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I am a putterer.  A putterer, according to the Merriam Webster dictionary, is a person who regularly or occasionally engages in an activity as a pastime rather than as a profession.  I have named myself this because it is impossible to keep my mind from flitting from one subject to the next.  Where some people have the ability to focus on one thing exclusively and become good at it, I on the other hand, flit about, or putter with hundreds of things.  I guess I get bored or maybe I have adult ADHD and this is what it looks like.  Who knows?  All I know is that I cannot stick with any one thing so diligently, that I actually succeed at that one thing in a big way.  I guess I am the epitome of the quote, “Jack of all Trades; master of none”.

Here are some things that I have puttered with…

Singing.  I have always wanted to be a singer.  As a little girl, I stood in the bathroom mirror and sang to Donny Osmond and Michael Jackson songs.  At 17, I joined a band for about six months and lost my voice singing “Highway to Hell” by AC-DC.  I have sung at karaoke night, been in a talent show, and even tried out for “The Voice”.

At one point in my early years, I was not happy with myself; and I hated the way I spoke.  Following this further, I went to the library, picked up some English workbooks, and taught myself proper English.  It was not that hard, I had learned English in school. I just used too much slang when I spoke.  This helped me talk better and made me feel comfortable around others.

When my children were young, my family needed another income, but I did not want to get a job outside the home and leave my kids with strangers.  So I opened up my own daycare. It was a legitimate business with a license and a food program.  I had many clients with many babies who came and went through my home while my kids were growing up.  I even claimed it on my taxes.  Nevertheless, I got bored and it was hard always having your home as a place of business. Consequently, daycare led to going back to school full-time and working part-time to become a teacher.  After all, I still enjoyed kids; I just did not want to have them in my house.  With my own children older and in school all day, I could now focus on getting a BA in Education.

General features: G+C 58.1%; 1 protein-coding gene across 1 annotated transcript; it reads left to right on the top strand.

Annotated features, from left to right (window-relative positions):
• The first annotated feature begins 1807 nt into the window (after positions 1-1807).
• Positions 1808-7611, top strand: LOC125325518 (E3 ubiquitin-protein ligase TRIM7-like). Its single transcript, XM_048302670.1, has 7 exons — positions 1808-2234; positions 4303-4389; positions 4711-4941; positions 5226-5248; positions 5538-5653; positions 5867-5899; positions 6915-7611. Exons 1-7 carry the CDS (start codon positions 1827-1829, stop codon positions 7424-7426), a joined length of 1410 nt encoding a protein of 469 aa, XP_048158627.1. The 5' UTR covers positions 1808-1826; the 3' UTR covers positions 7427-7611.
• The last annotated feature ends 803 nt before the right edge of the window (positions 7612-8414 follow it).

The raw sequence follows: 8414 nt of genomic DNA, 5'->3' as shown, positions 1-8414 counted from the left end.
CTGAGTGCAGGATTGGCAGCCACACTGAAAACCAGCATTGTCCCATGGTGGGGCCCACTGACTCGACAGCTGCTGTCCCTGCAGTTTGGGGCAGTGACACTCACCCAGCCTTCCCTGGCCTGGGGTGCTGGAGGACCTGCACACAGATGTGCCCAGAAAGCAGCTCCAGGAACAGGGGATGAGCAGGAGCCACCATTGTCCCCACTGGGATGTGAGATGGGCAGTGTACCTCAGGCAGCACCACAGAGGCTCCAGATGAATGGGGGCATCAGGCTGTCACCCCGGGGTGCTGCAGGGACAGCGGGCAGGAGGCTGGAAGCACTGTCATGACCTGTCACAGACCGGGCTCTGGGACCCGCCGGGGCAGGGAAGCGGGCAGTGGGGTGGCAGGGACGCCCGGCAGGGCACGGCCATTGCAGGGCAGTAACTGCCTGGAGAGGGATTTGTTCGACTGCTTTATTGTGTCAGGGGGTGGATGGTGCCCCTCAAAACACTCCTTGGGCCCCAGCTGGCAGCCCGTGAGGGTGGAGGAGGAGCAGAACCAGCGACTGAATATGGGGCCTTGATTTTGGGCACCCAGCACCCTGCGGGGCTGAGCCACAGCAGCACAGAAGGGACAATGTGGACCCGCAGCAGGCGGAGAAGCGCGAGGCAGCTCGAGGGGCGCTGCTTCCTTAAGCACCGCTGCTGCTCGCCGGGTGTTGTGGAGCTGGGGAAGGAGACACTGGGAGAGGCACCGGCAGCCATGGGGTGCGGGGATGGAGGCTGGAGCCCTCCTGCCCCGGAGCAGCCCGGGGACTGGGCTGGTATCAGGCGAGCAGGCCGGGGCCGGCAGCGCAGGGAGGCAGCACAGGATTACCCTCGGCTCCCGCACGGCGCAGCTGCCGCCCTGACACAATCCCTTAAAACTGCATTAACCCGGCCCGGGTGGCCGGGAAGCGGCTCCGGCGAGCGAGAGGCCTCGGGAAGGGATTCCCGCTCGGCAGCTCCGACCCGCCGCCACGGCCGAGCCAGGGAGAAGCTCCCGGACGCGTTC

However, that still was not enough for me.  I then began reading about alternative medicine. No, I didn’t become a doctor! However, I did learn some interesting things about supplements, and ailments, and different cures for everyday things.  I also learned how eating affects your health, which lead to cooking!

Trying out different and healthy recipes became a new hobby of mine.  I took old recipes and adjusted them to the new and improved recipes.  I collected recipe books from garage sales and thrift stores.  I made some delicious meals and a few duds that even the dog would not eat.

I took up hobbies like sewing, woodworking, and gardening.  I collected books on each of those subjects, too.  I have made curtains for my whole house and for a few family members’ homes. One Easter Break, I decided to make a queen-sized bed out of pine. (I still sleep on this bed.) In addition, every spring I plant my garden of tomatoes, broccoli, and cucumbers.  I still have not perfected a good gardening technique.

When my bathroom desperately needed to be gutted and redone, I convinced my husband we could DIY it.  That too began on an Easter Break and lasted a few weeks after break to my husband’s dismay.  I have since, challenged myself to redo a room for under $500, laid two laminate floors, and painted every room in my house twice.